I’m new to indoor gardening in Montreal. I set up a plant light with T5 bulbs but I’m still confused about a few things. The seeds I’ve started so far are: arnica, valerian, yarrow, patchouli, wormwood, marshmallow, queen anne’s lace, evening primrose, elecampane, marigold, lady’s mantle, and wood betony.
How many hours a day should I keep the plant lights on? Do I need to water both the bottom and the top? Also, I didn't know I should start with only 2-3 seeds and sprinkled a bunch inside each little compostable cow pot. Hoping I still have a chance with them.
Oh, dear! Except for the marigolds, you have chosen some very difficult subjects! While all of those herbs DO make seeds, they also propagate themselves vegetatively, by growing new plants from well-nourished root buds. A root bud with roots attached is a much more advanced organ than a germinating seed, so you will always get a bigger, better plant by choosing a start, or rooted cutting, rather than seed when starting hardy perennial herbs.
Annual herbs including basil and dill are much easier to grow from seed, because this is the natural way for annuals. Their life cycle calls for them to sprout, grow, and develop mature seeds for the next generation, all in one growing season.
Perennials have a different agenda: Survive the first year, then develop a root strategy that helps them live forever. For perennials, seeds are often an afterthought.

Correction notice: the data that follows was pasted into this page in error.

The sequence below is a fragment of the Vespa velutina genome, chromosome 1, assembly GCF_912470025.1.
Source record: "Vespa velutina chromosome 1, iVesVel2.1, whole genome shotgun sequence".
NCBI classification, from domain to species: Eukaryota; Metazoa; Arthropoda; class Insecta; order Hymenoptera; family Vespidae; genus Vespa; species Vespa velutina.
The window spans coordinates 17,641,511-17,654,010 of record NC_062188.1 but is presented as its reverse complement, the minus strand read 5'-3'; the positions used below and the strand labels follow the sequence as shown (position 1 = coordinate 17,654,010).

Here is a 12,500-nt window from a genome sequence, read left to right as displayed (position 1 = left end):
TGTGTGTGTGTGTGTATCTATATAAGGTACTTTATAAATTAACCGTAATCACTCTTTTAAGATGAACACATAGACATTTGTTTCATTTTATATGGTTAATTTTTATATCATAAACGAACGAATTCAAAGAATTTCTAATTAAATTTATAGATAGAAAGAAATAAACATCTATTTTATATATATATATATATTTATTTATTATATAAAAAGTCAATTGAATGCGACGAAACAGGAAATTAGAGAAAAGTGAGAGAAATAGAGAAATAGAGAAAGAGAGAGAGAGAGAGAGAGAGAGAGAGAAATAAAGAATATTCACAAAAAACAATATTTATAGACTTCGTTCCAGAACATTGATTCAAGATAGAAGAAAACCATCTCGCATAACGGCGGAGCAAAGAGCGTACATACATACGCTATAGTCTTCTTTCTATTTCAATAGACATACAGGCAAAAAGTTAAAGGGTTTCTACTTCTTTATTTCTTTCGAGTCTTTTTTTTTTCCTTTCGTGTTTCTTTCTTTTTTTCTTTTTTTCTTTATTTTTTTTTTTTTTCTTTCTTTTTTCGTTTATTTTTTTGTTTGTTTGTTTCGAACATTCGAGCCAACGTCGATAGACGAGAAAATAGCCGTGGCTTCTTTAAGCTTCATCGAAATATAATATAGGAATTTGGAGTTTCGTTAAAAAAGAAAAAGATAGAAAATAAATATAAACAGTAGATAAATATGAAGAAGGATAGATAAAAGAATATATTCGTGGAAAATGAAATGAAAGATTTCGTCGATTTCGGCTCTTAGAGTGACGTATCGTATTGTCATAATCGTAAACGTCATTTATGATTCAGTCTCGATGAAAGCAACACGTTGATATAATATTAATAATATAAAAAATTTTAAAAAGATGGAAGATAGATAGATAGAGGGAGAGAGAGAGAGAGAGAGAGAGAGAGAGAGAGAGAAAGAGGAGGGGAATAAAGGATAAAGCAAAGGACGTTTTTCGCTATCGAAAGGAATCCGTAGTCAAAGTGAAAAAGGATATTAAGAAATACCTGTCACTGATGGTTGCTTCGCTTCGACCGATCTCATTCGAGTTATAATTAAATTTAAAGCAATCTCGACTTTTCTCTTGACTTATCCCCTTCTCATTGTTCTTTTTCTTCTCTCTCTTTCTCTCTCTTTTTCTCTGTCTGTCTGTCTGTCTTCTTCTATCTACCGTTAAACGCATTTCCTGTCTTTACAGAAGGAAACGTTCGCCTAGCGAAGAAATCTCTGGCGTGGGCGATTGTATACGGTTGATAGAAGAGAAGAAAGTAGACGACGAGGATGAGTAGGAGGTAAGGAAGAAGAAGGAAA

Not trying to get personal, but from the looks of your plant list, I think you would really enjoy working with scented geraniums as year round indoor plants. Here's a Canadian source: https://www.richters.com/Web_store/web_store.cgi?page=SubIndexPages/Geranium.html&cart_id=111.100
Scented geraniums are wonderful plants to grow under lights through winter, and you can put them out on a patio or deck in summer. Swish your hand through the leaves, and the fragrance will repel mosquitoes, at least for a while. Anytime you like, you pinch a leaf and breathe in the aromas. Some scented geraniums can be dried for their fragrance, and all bloom when they are in the mood.
As for your cultural questions, think perfect weather. Simulate rain from the top twice a week, and don’t worry about bottom watering until the plants have roots. Twelve to fourteen hours a day of light is good, more than eighteen is too much. If you have too many seedlings, use tweezers to pull out all but two of them from each pot. The germination rates for herbs and wildflowers is often quite low, but you may get lots of marigolds!